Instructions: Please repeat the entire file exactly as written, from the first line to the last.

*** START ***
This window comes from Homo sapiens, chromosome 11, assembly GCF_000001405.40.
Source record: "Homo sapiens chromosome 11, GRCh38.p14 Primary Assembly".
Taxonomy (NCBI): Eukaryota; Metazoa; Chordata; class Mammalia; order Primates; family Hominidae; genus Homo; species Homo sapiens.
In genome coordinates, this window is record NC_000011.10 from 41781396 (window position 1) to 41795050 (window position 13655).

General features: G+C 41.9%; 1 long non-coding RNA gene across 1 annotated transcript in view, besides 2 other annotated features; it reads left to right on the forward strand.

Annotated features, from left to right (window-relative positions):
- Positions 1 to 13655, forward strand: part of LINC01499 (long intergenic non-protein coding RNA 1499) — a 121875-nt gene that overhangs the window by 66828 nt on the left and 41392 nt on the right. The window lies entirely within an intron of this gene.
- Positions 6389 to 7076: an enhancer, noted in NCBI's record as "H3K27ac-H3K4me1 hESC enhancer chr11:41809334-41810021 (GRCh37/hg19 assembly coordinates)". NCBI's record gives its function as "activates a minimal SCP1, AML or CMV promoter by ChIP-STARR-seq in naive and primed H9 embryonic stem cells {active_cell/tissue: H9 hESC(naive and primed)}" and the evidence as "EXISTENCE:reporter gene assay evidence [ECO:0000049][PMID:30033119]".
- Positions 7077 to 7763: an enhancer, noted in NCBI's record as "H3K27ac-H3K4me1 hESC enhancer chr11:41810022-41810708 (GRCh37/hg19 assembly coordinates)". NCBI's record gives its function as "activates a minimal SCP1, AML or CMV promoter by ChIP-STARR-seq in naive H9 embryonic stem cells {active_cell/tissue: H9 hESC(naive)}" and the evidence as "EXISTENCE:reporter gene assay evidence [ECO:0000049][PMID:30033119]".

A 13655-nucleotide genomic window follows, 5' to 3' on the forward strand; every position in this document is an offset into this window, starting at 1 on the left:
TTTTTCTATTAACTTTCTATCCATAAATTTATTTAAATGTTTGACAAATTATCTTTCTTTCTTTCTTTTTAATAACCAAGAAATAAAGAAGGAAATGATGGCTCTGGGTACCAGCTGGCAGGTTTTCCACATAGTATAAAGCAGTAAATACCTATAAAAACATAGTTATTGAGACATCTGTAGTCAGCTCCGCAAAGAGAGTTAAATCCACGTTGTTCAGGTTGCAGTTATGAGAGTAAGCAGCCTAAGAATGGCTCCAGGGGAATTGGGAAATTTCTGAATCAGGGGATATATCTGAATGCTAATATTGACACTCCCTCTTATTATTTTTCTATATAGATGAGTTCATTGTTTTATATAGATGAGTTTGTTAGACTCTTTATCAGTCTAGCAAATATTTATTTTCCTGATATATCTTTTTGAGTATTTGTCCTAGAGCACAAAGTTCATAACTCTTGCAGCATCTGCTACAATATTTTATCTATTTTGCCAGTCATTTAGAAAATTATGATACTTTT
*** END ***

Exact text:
This window comes from Homo sapiens, chromosome 11, assembly GCF_000001405.40.
Source record: "Homo sapiens chromosome 11, GRCh38.p14 Primary Assembly".
Taxonomy (NCBI): Eukaryota; Metazoa; Chordata; class Mammalia; order Primates; family Hominidae; genus Homo; species Homo sapiens.
In genome coordinates, this window is record NC_000011.10 from 41781396 (window position 1) to 41795050 (window position 13655).

General features: G+C 41.9%; 1 long non-coding RNA gene across 1 annotated transcript in view, besides 2 other annotated features; it reads left to right on the forward strand.

Annotated features, from left to right (window-relative positions):
- Positions 1 to 13655, forward strand: part of LINC01499 (long intergenic non-protein coding RNA 1499) — a 121875-nt gene that overhangs the window by 66828 nt on the left and 41392 nt on the right. The window lies entirely within an intron of this gene.
- Positions 6389 to 7076: an enhancer, noted in NCBI's record as "H3K27ac-H3K4me1 hESC enhancer chr11:41809334-41810021 (GRCh37/hg19 assembly coordinates)". NCBI's record gives its function as "activates a minimal SCP1, AML or CMV promoter by ChIP-STARR-seq in naive and primed H9 embryonic stem cells {active_cell/tissue: H9 hESC(naive and primed)}" and the evidence as "EXISTENCE:reporter gene assay evidence [ECO:0000049][PMID:30033119]".
- Positions 7077 to 7763: an enhancer, noted in NCBI's record as "H3K27ac-H3K4me1 hESC enhancer chr11:41810022-41810708 (GRCh37/hg19 assembly coordinates)". NCBI's record gives its function as "activates a minimal SCP1, AML or CMV promoter by ChIP-STARR-seq in naive H9 embryonic stem cells {active_cell/tissue: H9 hESC(naive)}" and the evidence as "EXISTENCE:reporter gene assay evidence [ECO:0000049][PMID:30033119]".

A 13655-nucleotide genomic window follows, 5' to 3' on the forward strand; every position in this document is an offset into this window, starting at 1 on the left:
TTTTTCTATTAACTTTCTATCCATAAATTTATTTAAATGTTTGACAAATTATCTTTCTTTCTTTCTTTTTAATAACCAAGAAATAAAGAAGGAAATGATGGCTCTGGGTACCAGCTGGCAGGTTTTCCACATAGTATAAAGCAGTAAATACCTATAAAAACATAGTTATTGAGACATCTGTAGTCAGCTCCGCAAAGAGAGTTAAATCCACGTTGTTCAGGTTGCAGTTATGAGAGTAAGCAGCCTAAGAATGGCTCCAGGGGAATTGGGAAATTTCTGAATCAGGGGATATATCTGAATGCTAATATTGACACTCCCTCTTATTATTTTTCTATATAGATGAGTTCATTGTTTTATATAGATGAGTTTGTTAGACTCTTTATCAGTCTAGCAAATATTTATTTTCCTGATATATCTTTTTGAGTATTTGTCCTAGAGCACAAAGTTCATAACTCTTGCAGCATCTGCTACAATATTTTATCTATTTTGCCAGTCATTTAGAAAATTATGATACTTTT